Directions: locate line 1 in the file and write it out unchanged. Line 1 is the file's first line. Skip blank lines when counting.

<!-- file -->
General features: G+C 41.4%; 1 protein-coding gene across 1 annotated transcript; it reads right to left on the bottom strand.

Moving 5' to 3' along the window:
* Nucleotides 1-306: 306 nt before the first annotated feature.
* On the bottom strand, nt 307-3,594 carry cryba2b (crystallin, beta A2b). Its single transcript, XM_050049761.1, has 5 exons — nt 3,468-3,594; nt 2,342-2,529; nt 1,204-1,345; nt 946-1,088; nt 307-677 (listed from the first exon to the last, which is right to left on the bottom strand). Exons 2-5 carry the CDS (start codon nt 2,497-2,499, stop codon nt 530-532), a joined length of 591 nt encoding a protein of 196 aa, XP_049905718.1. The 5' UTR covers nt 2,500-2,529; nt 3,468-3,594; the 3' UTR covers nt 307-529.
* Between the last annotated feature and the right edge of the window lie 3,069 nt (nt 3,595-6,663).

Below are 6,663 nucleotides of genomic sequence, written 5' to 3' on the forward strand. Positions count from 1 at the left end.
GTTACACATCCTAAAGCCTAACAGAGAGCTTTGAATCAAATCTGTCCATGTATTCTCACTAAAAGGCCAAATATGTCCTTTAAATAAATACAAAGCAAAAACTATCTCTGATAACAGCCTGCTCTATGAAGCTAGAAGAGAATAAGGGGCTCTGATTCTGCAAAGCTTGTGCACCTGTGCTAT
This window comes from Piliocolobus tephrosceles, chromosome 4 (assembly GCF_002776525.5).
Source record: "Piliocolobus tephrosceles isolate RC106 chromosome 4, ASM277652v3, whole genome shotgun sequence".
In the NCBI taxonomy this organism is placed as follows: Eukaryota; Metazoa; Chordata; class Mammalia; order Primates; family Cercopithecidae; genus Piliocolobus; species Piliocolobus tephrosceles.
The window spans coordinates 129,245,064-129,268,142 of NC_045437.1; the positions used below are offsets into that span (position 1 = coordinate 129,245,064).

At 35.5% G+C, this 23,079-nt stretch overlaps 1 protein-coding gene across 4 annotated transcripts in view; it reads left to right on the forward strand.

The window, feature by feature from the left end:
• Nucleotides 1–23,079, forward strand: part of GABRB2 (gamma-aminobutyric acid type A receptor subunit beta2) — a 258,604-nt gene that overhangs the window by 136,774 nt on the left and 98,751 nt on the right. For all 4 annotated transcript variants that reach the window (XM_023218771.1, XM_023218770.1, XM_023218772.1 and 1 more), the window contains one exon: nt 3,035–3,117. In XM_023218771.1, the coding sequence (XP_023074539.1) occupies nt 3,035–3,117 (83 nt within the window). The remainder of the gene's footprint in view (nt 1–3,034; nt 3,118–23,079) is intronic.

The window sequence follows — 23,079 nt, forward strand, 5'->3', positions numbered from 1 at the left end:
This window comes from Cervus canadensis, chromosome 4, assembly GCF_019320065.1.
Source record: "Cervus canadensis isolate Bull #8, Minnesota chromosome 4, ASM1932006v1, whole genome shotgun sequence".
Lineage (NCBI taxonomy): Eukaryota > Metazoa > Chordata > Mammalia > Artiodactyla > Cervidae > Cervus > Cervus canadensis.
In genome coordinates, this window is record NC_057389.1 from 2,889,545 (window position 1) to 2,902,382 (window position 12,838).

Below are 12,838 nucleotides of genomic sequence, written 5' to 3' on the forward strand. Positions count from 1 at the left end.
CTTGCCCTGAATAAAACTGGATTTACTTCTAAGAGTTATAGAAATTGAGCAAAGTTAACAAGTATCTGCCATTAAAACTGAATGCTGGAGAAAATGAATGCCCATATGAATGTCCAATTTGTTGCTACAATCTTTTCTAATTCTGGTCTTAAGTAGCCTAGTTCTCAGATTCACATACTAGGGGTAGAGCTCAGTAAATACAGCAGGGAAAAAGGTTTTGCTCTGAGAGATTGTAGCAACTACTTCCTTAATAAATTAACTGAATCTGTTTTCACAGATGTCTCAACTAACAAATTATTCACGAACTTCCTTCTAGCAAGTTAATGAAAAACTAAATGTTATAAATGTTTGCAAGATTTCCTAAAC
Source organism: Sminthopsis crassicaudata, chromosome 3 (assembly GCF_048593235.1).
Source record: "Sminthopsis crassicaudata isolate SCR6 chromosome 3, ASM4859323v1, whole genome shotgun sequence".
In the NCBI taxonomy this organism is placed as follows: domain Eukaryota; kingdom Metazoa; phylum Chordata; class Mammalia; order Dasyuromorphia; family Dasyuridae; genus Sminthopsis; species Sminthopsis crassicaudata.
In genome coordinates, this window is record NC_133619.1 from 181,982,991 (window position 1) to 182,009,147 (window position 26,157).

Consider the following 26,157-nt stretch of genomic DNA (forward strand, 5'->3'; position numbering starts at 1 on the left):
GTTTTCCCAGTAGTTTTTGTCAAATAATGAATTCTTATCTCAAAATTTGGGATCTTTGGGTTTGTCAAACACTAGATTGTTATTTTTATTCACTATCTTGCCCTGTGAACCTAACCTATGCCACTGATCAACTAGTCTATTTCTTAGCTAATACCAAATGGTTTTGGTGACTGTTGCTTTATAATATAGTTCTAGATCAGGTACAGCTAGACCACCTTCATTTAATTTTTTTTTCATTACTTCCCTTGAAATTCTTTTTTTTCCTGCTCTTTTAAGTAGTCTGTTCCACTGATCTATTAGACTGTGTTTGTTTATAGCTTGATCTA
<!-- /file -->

General features: G+C 41.4%; 1 protein-coding gene across 1 annotated transcript; it reads right to left on the bottom strand.